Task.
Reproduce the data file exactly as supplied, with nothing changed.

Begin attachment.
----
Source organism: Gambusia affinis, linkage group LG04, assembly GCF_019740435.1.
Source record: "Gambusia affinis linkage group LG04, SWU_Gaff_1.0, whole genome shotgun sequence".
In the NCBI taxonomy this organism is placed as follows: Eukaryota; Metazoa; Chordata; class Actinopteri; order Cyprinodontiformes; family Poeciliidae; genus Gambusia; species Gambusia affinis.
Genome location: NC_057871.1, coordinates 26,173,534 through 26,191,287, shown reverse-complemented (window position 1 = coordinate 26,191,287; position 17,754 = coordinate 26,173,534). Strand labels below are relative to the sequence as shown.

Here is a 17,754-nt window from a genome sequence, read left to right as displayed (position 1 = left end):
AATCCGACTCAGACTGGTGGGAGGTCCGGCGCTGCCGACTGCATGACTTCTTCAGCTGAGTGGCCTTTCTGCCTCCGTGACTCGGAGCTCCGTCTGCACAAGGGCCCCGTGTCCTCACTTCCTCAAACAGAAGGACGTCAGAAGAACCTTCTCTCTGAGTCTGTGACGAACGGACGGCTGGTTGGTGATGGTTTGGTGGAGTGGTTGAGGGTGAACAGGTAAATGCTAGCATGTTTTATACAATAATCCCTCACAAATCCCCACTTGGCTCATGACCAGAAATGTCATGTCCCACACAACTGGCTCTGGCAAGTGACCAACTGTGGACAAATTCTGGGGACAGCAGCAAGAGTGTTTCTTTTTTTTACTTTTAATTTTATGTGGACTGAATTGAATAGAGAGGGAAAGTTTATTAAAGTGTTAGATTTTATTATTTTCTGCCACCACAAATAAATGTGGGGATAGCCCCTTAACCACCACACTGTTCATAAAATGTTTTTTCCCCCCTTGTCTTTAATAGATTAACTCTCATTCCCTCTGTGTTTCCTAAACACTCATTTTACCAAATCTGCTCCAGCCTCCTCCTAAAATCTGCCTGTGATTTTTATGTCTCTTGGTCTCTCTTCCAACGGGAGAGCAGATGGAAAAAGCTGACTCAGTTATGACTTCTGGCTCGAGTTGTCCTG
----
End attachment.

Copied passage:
Source organism: Gambusia affinis, linkage group LG04, assembly GCF_019740435.1.
Source record: "Gambusia affinis linkage group LG04, SWU_Gaff_1.0, whole genome shotgun sequence".
In the NCBI taxonomy this organism is placed as follows: Eukaryota; Metazoa; Chordata; class Actinopteri; order Cyprinodontiformes; family Poeciliidae; genus Gambusia; species Gambusia affinis.
Genome location: NC_057871.1, coordinates 26,173,534 through 26,191,287, shown reverse-complemented (window position 1 = coordinate 26,191,287; position 17,754 = coordinate 26,173,534). Strand labels below are relative to the sequence as shown.

Here is a 17,754-nt window from a genome sequence, read left to right as displayed (position 1 = left end):
AATCCGACTCAGACTGGTGGGAGGTCCGGCGCTGCCGACTGCATGACTTCTTCAGCTGAGTGGCCTTTCTGCCTCCGTGACTCGGAGCTCCGTCTGCACAAGGGCCCCGTGTCCTCACTTCCTCAAACAGAAGGACGTCAGAAGAACCTTCTCTCTGAGTCTGTGACGAACGGACGGCTGGTTGGTGATGGTTTGGTGGAGTGGTTGAGGGTGAACAGGTAAATGCTAGCATGTTTTATACAATAATCCCTCACAAATCCCCACTTGGCTCATGACCAGAAATGTCATGTCCCACACAACTGGCTCTGGCAAGTGACCAACTGTGGACAAATTCTGGGGACAGCAGCAAGAGTGTTTCTTTTTTTTACTTTTAATTTTATGTGGACTGAATTGAATAGAGAGGGAAAGTTTATTAAAGTGTTAGATTTTATTATTTTCTGCCACCACAAATAAATGTGGGGATAGCCCCTTAACCACCACACTGTTCATAAAATGTTTTTTCCCCCCTTGTCTTTAATAGATTAACTCTCATTCCCTCTGTGTTTCCTAAACACTCATTTTACCAAATCTGCTCCAGCCTCCTCCTAAAATCTGCCTGTGATTTTTATGTCTCTTGGTCTCTCTTCCAACGGGAGAGCAGATGGAAAAAGCTGACTCAGTTATGACTTCTGGCTCGAGTTGTCCTG